Swami Brahmanandaji had passed away when Vijay Chandra formally joined the Math, and the President of the Order was Swami Shivanandaji Maharaj. Encouraged by Mahapurush Maharaj, intellectual pursuits flourished at the Math under the leadership of Swamis Suddhananda and Omkarananda. Vijay Chandra along with others studied Upanishads under Suddhanandaji. Pundit Tarasar Bhattacharya taught them Nyaya, Mimamsa and Vedanta philosophies and the Gita and the Panchadashi. Scriptural study and spiritual disciplines went hand in hand in Vijay's life. On several occasions he spent entire nights meditating at the Holy Mother's temple. In those days there was shortage of living rooms in the Math and many novices slept in the visitors' room. When others would fall asleep Vijay used to quietly leave the room and reach the Mother's temple where he would meditate for the entire night and return silently in the early morning.


Along with intensely pursuing spiritual disciplines and scriptural studies Vijay Chandra was cultivating the ideal of 'Service to man as service to God.' In the year 1926, Midnapore district was severely ravaged by floods immediately before the Durga puja celebrations. Vijay then served as the main assistant to Swami Nirvananandaji in refief operations. In 1928 he took the formal vow of sannyasa from Swami Shivananda and was named Swami Bhuteshananda. Thereafter, he went to Kashi for tapasya and returned to the Math towards the end of 1930 before going to Dhaka. After spending about eighteen months at Dhaka he returned to the Math and then went to Mysore in 1932 to join the Study Circle. There he got the opportunity to study Sri Bhasya, Sri Ramanuja's Commentary on the Brahma-sutras, under the guidance of the eminent scholar A. D. L. Srinivasachariar. Sri Subramanya Aiyar taught him Sankara's commentary on the Brahma-sutras. At the Study Circle he was not only a student but also a teacher and taught scriptures to other monks, his fellow students.


In 1934 he went to Uttarkashi for the second time to practise tapasya. Later he used to recount his daily routine to inspire his attendants: "I woke up daily at 2.30 A.M., took a wash and sat for japa and meditation. ...I had with me only three books of my own -the Kathamrita, the Gita and Sangeeta-sangraha. Bath was at 7.30, followed by meditation again. At 9.30 I left for the Annasatra (shelter where food is provided to monks) and by 10.30 or 11 whatever I received I ate on the bank of the Ganga. Coming back to my kuthia, I rested for a while and again sat for meditation. In the evening I walked a little on a flat stretch of land on a hill near the place I stayed. I ate only once a day, so I didn't have to bother about my supper. One day after following this routine for a year, I felt like examining my mind. So I just let it wander freely. I wanted to see where it would go, and what it would do. What a joy it was to see it ensconced happily at the feet of Thakur."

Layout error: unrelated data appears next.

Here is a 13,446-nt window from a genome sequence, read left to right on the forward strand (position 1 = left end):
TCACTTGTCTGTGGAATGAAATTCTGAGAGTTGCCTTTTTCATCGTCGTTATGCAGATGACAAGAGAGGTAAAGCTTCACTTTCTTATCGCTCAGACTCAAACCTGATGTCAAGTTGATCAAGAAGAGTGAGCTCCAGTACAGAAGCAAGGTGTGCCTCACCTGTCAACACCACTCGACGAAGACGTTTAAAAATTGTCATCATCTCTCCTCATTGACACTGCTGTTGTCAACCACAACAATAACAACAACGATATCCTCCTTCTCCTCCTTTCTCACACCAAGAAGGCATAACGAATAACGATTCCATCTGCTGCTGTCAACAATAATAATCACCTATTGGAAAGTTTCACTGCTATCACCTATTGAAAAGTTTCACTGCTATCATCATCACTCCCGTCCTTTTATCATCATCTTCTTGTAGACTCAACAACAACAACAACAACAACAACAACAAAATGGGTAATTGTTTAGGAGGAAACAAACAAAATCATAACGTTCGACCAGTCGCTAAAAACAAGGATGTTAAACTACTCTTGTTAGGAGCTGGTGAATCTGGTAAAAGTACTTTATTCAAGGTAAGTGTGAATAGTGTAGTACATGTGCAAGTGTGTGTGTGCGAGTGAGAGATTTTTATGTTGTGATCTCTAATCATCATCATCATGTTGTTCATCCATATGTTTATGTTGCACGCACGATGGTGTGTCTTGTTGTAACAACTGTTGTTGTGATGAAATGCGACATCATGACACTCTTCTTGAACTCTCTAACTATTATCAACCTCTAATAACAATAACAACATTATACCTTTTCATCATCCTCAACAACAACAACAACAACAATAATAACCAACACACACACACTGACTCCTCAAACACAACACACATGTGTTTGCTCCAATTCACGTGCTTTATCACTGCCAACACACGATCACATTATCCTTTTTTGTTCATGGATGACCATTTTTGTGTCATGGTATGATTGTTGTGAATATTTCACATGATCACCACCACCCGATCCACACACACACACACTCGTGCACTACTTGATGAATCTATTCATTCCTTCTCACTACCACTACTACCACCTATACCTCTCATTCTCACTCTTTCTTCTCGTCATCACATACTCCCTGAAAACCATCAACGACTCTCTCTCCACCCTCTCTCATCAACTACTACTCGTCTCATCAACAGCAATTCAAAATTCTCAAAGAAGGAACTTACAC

at Shillong

In April 1936, the Math authorities appointed him as the President of the Ramakrishna Math, Shillong. In September 1945, he become head of the Rajkot Math; then in 1965, Swami Bhuteshanandaji was appointed as one of the Trustees and a Member of the Governing body of Belur Math. In the following year, he assumed the position of one of the Assistant Secretaries and took over the additional task of overseeing the relief operations. He not only added a dimension of softness to administration, but also under his leadership the relief operations of the Mission expanded remarkably.


In April 1975, Swami Bhuteshanandaji became one of the Vice-Presidents of the Order and moved over to Yogodyan Math, Kankurgachi, a suburb of Calcutta. Following the mahasamadhi of Swami Gambhiranandaji, the Eleventh President of the Order, in January 1989, he became the Twelfth President. Thus began his noble role as the supreme leader of the Ramakrishna Math and Mission, which he discharged very ably until the last day of his life on 1Oth August 1998.


The outstanding feature of Bhuteshanandaji, the President of the Order, was his extraordinary love and compassion. Every member of the Math received the touch of the genial current of his soul. But he was a strict disciplinarian as regards moral principles. No one ever saw him angry throughout his long life; he was ever calm, composed yet steady and determined. Senior monks of the Order believed that he inherited this legacy from his Guru, Swami Saradananda. He was steadfast in rationality and strongly disliked emotionality and faith in the occult. Everybody used to wonder at his sharp memory, profound intelligence and his ever-vibrant mind. Verily his entire life was an incomparable work of art. Blessed with an extremely jovial mind he ever lived in joy and made all around him joyous.



Swami Bhuteshanandaji was indeed a vast reservoir of knowledge. We get only a glimpse of it in his works - Sri Sri Ramakrishna Kathamrita Prasanga, Kathopanishad, Mundukopanishad, Saranagati, Upanishad O Ajker Manush, Sri Ramakrishna-Bhavadarsa, etc.


Maharaj's love for pilgrimage was innate in him. He travelled far and wide and visited many pilgrim centres. During the long spell of twenty-three years as Vice President and President of the Order he travelled to many countries including Singapore, Fiji, Japan, Australia, America, Canada, England, France, Bangladesh and Sri Lanka, and carried the ideals and ideas of Ramakrishna-Mother-Vivekananda to innumerable people. On the holy birthday tithi of Acharya Shankar the 16th May 1975, he began to initiate people at the Yogodyan Math. On that particular day he initiated seven persons into Mantradiksha. Since then, till the last day of his life, he untiringly discharged his responsibility as the spiritual pathfinder. Even at the age of ninty seven years, at the end he was lively, and mentally alert man. On 30th July 1998, he initiated fifty persons at Belur Math. They were the last of his 1,21,027 disciples. He passed away shortly after in August 1998.